We added blueberries at Paper Crane this year. Given the strict soil requirements of blueberries, as well as blueberries’ popularity with the local bird population, we’ve always found it cheaper to buy blueberries than to grow them. Despite our frugal approach, the fact is that most things are cheaper to buy than to grow, which is a big part of what’s wrong with agriculture today. And so we threw frugality to the wind and bought some plants through Nourse Farms, our favorite berry nursery. What you grow yourself has more inherent value than what you buy off the shelf. It is more nutritious and tastes better. And so, even though we could buy blueberries for $1.50/pint down at Haymarket, a apple to apple price comparison can’t be the only factor in deciding what to grow.
As referenced above, fresh fruits and vegetables have higher vitamin content than produce picked weeks earlier. Same with flavor. Something vine ripened is going to taste better than something picked green and ripened on the truck up from Florida. Something grown organically on your own land is also a known quantity. No pesticides, no GMOs, no unsanitary processing facilities, etc.
But there are even stronger reasons to grow our own food. We grow it so we can pick it. The honeyberries ripened this week. They were our first fruits of the year, and we couldn’t hold the kids back from them. Our youngest is 18 months. She’s never picked fruit before, but she got the concept in about 30 seconds, then proceeded to clear two bushes, popping every purple berry into her mouth and ignoring the unripe green ones.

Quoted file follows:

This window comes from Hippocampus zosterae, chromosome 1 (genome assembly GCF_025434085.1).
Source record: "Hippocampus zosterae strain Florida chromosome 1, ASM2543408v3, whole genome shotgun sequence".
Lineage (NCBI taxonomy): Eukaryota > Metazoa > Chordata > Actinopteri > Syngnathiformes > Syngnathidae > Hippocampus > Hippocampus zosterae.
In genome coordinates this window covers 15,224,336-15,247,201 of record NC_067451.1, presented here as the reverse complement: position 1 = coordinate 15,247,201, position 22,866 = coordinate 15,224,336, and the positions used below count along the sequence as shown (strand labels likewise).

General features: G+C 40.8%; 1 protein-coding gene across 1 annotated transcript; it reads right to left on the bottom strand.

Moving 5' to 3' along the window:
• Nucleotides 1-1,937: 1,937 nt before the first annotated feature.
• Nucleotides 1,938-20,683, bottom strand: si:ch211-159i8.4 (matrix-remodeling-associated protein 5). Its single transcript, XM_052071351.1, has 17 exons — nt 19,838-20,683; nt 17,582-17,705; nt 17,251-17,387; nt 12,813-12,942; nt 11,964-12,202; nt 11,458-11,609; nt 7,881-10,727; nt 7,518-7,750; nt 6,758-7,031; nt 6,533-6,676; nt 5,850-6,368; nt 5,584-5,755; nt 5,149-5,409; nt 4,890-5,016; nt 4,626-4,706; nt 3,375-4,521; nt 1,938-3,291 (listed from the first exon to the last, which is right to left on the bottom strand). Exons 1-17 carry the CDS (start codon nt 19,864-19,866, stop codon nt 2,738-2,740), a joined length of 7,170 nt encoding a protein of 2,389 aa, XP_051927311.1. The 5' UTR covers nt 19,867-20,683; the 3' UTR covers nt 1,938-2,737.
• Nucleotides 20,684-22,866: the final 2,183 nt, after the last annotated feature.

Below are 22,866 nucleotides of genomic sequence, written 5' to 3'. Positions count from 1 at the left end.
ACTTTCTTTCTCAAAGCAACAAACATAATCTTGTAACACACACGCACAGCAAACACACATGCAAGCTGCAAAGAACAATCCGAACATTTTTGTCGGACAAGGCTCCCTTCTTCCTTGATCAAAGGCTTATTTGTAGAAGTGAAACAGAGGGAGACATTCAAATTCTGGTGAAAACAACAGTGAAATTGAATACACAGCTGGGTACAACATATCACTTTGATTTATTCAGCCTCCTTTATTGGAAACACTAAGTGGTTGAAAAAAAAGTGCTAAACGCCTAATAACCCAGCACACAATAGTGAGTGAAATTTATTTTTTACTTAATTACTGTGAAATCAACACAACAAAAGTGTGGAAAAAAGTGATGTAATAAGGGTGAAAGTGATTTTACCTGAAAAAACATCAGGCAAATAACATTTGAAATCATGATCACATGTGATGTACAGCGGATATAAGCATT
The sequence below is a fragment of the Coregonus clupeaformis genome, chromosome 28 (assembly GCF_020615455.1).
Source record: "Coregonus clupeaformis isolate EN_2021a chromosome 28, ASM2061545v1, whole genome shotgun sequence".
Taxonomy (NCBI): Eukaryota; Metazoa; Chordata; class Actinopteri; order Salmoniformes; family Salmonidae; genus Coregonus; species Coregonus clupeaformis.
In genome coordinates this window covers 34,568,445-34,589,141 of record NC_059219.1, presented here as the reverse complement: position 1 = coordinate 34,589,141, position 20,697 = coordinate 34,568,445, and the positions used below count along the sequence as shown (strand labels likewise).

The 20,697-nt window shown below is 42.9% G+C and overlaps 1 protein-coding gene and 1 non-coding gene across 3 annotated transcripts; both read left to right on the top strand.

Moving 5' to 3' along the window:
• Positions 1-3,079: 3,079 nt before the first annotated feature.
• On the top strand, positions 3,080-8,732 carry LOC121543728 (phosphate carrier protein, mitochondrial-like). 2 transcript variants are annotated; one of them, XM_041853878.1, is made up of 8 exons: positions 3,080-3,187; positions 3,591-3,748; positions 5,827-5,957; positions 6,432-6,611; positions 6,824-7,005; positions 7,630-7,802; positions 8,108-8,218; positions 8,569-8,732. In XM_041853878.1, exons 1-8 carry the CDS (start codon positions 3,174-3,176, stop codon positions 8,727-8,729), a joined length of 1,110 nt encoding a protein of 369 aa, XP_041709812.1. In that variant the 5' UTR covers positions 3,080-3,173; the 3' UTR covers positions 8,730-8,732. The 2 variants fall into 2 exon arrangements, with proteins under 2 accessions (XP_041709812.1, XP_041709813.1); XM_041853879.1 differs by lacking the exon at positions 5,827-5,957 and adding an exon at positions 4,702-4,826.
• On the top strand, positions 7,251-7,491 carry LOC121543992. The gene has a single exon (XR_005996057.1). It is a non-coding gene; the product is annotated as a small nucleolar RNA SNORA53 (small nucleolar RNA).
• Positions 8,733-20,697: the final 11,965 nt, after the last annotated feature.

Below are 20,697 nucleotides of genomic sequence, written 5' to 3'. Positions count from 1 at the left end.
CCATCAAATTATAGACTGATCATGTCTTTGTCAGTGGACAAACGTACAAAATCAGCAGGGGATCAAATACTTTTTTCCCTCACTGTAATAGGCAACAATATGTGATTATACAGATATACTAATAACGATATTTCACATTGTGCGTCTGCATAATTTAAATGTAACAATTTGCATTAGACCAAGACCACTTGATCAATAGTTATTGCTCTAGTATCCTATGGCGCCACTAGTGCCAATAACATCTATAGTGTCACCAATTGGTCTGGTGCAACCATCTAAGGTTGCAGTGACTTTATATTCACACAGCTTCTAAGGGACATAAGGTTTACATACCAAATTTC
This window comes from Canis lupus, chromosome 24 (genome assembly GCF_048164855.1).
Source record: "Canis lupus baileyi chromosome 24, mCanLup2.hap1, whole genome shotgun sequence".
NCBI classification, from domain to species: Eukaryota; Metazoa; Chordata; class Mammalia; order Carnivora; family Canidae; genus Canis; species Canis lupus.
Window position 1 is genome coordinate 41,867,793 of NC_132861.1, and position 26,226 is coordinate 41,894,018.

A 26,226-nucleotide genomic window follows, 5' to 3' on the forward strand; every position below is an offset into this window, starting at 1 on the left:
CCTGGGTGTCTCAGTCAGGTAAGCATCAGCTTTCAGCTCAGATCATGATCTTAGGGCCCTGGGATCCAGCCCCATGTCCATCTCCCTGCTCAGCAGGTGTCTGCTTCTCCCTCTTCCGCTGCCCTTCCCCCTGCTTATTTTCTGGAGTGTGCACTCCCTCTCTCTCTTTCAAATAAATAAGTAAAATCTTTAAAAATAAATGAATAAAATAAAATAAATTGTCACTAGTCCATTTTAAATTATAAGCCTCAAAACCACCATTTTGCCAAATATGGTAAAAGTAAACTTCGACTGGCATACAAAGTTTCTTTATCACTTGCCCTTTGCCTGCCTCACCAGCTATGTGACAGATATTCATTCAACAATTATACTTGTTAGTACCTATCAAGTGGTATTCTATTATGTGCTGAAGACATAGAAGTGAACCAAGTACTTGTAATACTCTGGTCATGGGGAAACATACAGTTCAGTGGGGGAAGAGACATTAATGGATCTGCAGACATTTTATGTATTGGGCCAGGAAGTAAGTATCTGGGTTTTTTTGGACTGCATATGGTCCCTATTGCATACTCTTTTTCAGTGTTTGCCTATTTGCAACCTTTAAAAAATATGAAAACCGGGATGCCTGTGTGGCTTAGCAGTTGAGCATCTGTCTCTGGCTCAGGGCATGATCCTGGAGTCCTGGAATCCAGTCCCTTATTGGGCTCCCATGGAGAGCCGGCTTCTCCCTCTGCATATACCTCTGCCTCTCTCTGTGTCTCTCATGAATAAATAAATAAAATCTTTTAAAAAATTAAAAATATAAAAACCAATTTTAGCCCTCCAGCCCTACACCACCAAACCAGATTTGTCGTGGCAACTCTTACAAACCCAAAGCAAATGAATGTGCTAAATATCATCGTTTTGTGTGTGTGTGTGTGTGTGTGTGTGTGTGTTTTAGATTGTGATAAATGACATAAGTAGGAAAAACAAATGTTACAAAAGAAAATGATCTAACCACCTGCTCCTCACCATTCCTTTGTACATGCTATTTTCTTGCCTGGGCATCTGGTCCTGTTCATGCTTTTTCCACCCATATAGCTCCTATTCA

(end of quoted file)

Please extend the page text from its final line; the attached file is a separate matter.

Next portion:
I don’t know how to quantify it, but that love of the garden I see in my children has great inherent value to me.
The other reason to grow our food goes back to the purpose of this blog. Resiliency. The world is changing around us. Growing our own food insulates us from potential outside impacts on our household through economic fluxes, the spread of disease, and climate change. We want as diverse a supply of produce as possible. Blueberries will ripen at a slightly different time than our other fruits, giving us something to pick when perhaps we have nothing else in season. Blueberries will supply a different set of vitamins than our other products. A diseases that wipes out one crop may bypass another. Growing blueberries makes us a more resilient farmstead.
We ordered four varieties – Reka, Northland, Chaldler, Jersey. Nourse recognizes four different seasons for blueberries, early, mid, late mid, and late. We chose one variety for each season. We’ll see how it goes.
I was surprised to see flowers on them this first season, hence the post. Perhaps we’ll see something to eat as well.